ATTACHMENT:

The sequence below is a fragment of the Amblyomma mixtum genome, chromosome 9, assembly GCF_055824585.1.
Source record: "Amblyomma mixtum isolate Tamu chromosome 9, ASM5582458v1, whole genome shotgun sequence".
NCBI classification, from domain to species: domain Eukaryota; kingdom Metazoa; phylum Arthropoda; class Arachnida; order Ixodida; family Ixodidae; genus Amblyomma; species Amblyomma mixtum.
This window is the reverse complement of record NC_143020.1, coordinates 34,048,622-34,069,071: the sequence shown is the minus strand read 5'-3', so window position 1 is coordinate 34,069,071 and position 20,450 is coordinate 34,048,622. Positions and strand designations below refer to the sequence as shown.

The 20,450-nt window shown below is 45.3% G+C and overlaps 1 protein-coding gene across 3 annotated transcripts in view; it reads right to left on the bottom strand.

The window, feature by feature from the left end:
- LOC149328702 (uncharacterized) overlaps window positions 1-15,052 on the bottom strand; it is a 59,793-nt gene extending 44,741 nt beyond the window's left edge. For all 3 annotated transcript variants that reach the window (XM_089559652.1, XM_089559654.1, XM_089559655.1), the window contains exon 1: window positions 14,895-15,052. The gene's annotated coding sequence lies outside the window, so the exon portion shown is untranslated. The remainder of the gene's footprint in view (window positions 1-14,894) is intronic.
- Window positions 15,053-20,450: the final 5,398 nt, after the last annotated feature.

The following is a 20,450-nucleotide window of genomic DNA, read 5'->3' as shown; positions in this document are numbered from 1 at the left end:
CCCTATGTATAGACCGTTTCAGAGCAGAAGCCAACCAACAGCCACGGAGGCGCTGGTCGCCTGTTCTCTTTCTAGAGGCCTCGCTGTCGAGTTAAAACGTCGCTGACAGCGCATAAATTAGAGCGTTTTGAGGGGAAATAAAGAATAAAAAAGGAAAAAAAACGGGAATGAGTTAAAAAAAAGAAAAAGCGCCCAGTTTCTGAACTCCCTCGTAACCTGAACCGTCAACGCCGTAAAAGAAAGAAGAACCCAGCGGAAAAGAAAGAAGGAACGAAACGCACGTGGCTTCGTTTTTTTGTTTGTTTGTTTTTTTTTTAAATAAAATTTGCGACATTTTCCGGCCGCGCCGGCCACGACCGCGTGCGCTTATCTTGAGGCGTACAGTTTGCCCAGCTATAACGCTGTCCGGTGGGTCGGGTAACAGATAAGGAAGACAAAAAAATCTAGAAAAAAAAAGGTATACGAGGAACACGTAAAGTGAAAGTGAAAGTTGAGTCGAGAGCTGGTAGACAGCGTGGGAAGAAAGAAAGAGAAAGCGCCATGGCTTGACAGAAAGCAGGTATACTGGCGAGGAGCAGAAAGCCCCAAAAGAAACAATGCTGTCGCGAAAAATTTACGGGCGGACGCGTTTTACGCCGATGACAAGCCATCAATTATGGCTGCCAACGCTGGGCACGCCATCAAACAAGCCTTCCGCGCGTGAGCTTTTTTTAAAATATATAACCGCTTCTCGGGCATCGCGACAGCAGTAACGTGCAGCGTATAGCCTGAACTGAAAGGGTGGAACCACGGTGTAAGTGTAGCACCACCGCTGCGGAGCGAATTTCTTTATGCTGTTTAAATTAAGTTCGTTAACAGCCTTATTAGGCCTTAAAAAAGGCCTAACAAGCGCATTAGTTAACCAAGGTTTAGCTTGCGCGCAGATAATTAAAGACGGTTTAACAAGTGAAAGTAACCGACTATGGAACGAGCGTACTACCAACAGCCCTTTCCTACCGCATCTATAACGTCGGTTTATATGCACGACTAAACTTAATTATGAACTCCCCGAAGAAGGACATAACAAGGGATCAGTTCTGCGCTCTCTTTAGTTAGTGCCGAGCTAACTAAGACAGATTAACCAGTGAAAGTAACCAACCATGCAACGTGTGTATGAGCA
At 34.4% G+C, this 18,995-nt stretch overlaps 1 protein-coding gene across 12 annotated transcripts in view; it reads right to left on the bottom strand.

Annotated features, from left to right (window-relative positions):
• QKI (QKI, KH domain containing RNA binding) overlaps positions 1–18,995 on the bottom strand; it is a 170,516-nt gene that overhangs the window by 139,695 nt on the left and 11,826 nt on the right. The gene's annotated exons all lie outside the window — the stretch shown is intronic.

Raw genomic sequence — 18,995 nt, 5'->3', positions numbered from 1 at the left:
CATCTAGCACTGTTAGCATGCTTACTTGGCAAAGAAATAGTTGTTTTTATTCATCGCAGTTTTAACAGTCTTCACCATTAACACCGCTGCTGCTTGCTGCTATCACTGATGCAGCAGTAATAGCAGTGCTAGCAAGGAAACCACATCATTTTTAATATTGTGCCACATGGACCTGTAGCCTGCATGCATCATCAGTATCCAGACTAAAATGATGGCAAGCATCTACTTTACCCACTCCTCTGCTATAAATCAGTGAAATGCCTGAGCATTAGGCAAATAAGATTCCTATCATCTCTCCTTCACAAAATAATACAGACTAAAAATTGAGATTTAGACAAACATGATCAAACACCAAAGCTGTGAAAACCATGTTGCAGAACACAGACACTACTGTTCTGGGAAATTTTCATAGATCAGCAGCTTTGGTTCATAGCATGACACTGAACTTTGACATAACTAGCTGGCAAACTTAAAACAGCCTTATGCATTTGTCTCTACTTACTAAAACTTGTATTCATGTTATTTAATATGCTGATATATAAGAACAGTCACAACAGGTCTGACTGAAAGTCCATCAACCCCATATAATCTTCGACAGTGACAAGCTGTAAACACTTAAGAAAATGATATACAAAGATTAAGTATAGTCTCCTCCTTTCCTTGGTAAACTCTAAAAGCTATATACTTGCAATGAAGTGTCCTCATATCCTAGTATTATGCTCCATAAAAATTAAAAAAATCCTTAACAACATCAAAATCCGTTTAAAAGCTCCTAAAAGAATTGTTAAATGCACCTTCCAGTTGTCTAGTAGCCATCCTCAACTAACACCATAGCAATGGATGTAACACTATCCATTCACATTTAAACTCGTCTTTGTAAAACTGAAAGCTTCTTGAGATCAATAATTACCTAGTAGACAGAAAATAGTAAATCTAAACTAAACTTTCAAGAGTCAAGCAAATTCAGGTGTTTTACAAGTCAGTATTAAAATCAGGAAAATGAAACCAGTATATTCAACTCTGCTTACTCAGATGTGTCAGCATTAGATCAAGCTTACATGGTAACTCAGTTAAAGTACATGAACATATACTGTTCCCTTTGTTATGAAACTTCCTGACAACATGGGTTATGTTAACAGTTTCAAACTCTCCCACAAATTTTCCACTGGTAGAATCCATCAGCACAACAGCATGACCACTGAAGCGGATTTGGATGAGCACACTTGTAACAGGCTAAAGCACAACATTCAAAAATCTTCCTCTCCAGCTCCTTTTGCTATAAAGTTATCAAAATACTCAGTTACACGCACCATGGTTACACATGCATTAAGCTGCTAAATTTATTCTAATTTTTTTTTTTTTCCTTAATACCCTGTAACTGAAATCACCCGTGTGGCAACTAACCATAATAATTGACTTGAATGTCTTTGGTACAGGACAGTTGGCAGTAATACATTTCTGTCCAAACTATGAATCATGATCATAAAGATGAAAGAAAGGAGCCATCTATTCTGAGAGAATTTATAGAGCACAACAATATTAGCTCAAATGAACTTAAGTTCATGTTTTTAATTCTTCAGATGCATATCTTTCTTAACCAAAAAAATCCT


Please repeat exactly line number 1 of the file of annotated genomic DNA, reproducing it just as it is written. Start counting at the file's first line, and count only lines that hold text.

The sequence below is a fragment of the Amblyomma mixtum genome, chromosome 9, assembly GCF_055824585.1.